If we jump now to mid 20th C Mayr and others, we get the fuller, genetically based definition of a species, i.e. anything that is reproductively isolated from its near relative(s)–no other criteria are invoked. And we know that plants in particular have come up with all these interesting genetic and mating systems that allow them to achieve Mayr’s criteria without necessarily involving any phenotypic differentiation or selective advantage at all: polyploidy/aneuploidy, apomixis, bisexuality, and autogamy in particular. For all the major evolutionary advantages of sexual reproduction and unisexuality–long expounded upon–there are also major drawbacks. These show up in particular in small populations, or for that matter any situation in which allogamy is a potential difficulty, e.g. in large but low density, wind pollinated populations.

      The production of non-reduced gametes (2N instead of 1N, due to meiotic first division failure) appears to be common in plant taxa, and especially in their pollen. If this also occurs in the ovules, then polyploid offspring can be a regular, albeit low frequency, event. And polyploidy can also arise through mitotic failure in the zygote, after fertilization (i.e. 4N instead of 2N cells). We also know from both molecular evidence, and cytogenetics, that the vast majority of plant taxa have experienced a genome duplication event, i.e. polyploidy, sometime in their history, even though they currently display disomic (diploid) meiosis and inheritance.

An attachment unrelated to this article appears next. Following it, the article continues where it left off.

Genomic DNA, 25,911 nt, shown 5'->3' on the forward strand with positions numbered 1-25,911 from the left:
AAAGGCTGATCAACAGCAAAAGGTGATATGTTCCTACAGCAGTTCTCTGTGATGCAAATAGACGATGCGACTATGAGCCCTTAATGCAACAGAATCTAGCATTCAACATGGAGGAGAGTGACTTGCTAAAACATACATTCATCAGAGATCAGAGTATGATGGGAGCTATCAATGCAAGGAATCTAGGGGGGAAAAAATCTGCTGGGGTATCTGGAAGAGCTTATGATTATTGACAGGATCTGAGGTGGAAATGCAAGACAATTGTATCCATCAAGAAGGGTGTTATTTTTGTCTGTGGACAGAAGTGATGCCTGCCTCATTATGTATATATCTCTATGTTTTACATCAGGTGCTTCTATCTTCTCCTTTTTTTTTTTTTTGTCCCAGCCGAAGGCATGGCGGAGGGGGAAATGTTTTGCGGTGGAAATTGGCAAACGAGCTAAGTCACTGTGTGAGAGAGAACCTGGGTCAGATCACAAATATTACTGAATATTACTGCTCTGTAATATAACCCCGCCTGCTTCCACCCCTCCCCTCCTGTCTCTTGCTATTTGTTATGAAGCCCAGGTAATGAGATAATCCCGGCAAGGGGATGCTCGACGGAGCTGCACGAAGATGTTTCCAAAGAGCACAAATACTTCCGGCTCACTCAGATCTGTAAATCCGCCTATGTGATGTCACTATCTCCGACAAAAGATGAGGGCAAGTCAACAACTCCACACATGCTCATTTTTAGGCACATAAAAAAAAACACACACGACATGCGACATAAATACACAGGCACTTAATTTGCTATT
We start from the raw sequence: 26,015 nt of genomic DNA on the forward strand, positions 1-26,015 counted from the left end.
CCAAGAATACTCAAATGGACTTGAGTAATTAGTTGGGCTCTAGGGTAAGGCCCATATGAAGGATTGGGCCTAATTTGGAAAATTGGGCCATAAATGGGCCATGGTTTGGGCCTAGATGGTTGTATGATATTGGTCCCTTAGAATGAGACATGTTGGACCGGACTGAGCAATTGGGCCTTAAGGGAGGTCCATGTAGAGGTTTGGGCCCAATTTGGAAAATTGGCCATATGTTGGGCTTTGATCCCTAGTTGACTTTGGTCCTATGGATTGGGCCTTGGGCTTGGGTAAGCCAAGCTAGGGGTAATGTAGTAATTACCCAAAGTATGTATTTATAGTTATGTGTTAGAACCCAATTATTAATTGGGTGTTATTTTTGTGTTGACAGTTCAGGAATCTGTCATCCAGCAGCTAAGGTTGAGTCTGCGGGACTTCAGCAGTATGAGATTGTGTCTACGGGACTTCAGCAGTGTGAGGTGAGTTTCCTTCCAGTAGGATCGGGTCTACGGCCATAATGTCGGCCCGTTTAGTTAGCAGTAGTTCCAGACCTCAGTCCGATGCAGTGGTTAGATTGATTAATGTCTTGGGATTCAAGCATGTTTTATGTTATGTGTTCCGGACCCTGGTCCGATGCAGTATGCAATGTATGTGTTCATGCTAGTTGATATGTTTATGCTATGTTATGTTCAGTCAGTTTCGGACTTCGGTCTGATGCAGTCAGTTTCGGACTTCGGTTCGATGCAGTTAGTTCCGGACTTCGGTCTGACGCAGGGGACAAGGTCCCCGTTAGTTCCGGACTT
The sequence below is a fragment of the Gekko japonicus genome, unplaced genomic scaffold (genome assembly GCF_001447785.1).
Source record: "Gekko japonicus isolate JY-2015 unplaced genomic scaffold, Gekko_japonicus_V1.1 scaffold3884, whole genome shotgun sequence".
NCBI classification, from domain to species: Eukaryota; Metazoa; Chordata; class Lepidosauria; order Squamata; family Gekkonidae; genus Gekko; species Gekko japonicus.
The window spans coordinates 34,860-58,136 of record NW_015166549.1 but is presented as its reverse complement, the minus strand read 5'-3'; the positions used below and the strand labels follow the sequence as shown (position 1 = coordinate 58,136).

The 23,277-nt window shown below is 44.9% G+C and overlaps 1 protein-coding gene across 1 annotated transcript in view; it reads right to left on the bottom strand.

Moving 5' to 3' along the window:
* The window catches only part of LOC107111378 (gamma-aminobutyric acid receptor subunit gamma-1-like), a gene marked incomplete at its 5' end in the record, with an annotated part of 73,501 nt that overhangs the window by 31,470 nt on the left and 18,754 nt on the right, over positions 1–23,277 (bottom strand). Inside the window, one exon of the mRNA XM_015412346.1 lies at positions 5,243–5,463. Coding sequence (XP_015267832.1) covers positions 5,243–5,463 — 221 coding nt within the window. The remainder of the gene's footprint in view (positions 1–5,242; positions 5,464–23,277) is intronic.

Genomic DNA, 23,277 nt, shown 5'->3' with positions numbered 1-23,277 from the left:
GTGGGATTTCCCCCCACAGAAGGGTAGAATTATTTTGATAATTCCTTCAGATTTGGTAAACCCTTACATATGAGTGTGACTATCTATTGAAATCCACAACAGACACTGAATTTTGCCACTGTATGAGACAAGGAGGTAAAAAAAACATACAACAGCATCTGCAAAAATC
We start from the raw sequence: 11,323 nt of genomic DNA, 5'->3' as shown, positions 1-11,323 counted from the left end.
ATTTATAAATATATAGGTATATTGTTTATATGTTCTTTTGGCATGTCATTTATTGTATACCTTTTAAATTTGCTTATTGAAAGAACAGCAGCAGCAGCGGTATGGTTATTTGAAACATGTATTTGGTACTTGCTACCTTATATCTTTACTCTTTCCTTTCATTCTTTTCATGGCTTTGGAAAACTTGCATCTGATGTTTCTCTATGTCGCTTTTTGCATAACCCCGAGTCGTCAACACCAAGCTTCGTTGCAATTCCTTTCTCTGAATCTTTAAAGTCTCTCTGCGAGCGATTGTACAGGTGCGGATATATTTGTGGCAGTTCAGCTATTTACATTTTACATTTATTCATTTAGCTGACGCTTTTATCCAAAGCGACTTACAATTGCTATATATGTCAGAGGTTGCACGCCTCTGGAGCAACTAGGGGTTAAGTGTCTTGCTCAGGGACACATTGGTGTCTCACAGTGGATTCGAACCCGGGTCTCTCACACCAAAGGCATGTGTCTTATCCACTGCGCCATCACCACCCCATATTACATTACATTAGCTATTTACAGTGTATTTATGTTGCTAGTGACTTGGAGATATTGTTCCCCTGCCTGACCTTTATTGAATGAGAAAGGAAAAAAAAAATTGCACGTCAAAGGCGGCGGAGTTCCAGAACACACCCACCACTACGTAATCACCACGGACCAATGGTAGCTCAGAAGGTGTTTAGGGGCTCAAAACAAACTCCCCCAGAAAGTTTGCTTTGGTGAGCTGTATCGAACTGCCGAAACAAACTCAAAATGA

Polyploids, no matter how originating, are almost always largely sterile when mated with their progenitor species, and hence satisfy Mayr’s biological species criterion. Their ability to survive long term then boils down to their ability to avoid “demographic swamping”, which will rapidly drive them to extinction, due to the low polyploid to polyploid fertilization event frequency, given that the very few polyploid individuals produced, are swimming in a vast sea of diploids. Hence, very strong selection for autogamy will exist, which is the only possible antidote to a very strong extinction vortex process that will otherwise result. Only the strongly self-fertilizing will make it out alive.

      Make sense?

  2. I was referring to the Barrett et al paper. Although in re-reading, I see they only consider selective mechanisms for autogamy.